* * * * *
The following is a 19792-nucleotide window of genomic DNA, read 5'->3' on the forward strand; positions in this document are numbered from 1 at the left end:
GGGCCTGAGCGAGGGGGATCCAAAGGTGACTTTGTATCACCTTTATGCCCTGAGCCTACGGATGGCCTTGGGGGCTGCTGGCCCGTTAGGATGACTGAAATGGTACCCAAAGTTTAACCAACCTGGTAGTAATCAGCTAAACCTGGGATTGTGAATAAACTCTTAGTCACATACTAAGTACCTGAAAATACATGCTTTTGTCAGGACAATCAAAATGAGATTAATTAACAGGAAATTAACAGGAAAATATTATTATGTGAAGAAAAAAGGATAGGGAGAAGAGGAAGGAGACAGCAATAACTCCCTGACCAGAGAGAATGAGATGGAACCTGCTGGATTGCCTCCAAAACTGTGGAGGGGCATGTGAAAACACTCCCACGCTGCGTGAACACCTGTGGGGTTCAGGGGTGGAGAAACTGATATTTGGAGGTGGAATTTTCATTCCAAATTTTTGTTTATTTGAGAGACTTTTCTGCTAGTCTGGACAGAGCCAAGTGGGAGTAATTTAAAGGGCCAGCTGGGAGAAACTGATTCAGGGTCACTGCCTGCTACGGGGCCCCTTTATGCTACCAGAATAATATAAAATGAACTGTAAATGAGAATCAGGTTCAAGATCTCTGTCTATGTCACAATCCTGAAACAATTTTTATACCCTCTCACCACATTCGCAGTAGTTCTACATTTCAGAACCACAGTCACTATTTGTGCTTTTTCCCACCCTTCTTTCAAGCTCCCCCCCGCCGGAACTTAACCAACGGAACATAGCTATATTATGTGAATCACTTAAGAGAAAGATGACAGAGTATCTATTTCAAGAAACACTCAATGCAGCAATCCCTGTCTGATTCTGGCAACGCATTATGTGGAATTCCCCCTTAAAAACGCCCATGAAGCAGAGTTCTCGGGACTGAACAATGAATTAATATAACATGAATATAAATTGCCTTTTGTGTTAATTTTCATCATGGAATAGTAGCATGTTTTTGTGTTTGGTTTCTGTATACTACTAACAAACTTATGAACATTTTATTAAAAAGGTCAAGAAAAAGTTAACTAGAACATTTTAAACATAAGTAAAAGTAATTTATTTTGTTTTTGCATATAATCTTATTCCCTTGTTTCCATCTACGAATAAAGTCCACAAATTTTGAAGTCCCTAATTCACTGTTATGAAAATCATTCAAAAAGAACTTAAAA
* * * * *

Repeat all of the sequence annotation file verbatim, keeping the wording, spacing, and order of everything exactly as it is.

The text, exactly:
The following is a 19792-nucleotide window of genomic DNA, read 5'->3' on the forward strand; positions in this document are numbered from 1 at the left end:
GGGCCTGAGCGAGGGGGATCCAAAGGTGACTTTGTATCACCTTTATGCCCTGAGCCTACGGATGGCCTTGGGGGCTGCTGGCCCGTTAGGATGACTGAAATGGTACCCAAAGTTTAACCAACCTGGTAGTAATCAGCTAAACCTGGGATTGTGAATAAACTCTTAGTCACATACTAAGTACCTGAAAATACATGCTTTTGTCAGGACAATCAAAATGAGATTAATTAACAGGAAATTAACAGGAAAATATTATTATGTGAAGAAAAAAGGATAGGGAGAAGAGGAAGGAGACAGCAATAACTCCCTGACCAGAGAGAATGAGATGGAACCTGCTGGATTGCCTCCAAAACTGTGGAGGGGCATGTGAAAACACTCCCACGCTGCGTGAACACCTGTGGGGTTCAGGGGTGGAGAAACTGATATTTGGAGGTGGAATTTTCATTCCAAATTTTTGTTTATTTGAGAGACTTTTCTGCTAGTCTGGACAGAGCCAAGTGGGAGTAATTTAAAGGGCCAGCTGGGAGAAACTGATTCAGGGTCACTGCCTGCTACGGGGCCCCTTTATGCTACCAGAATAATATAAAATGAACTGTAAATGAGAATCAGGTTCAAGATCTCTGTCTATGTCACAATCCTGAAACAATTTTTATACCCTCTCACCACATTCGCAGTAGTTCTACATTTCAGAACCACAGTCACTATTTGTGCTTTTTCCCACCCTTCTTTCAAGCTCCCCCCCGCCGGAACTTAACCAACGGAACATAGCTATATTATGTGAATCACTTAAGAGAAAGATGACAGAGTATCTATTTCAAGAAACACTCAATGCAGCAATCCCTGTCTGATTCTGGCAACGCATTATGTGGAATTCCCCCTTAAAAACGCCCATGAAGCAGAGTTCTCGGGACTGAACAATGAATTAATATAACATGAATATAAATTGCCTTTTGTGTTAATTTTCATCATGGAATAGTAGCATGTTTTTGTGTTTGGTTTCTGTATACTACTAACAAACTTATGAACATTTTATTAAAAAGGTCAAGAAAAAGTTAACTAGAACATTTTAAACATAAGTAAAAGTAATTTATTTTGTTTTTGCATATAATCTTATTCCCTTGTTTCCATCTACGAATAAAGTCCACAAATTTTGAAGTCCCTAATTCACTGTTATGAAAATCATTCAAAAAGAACTTAAAA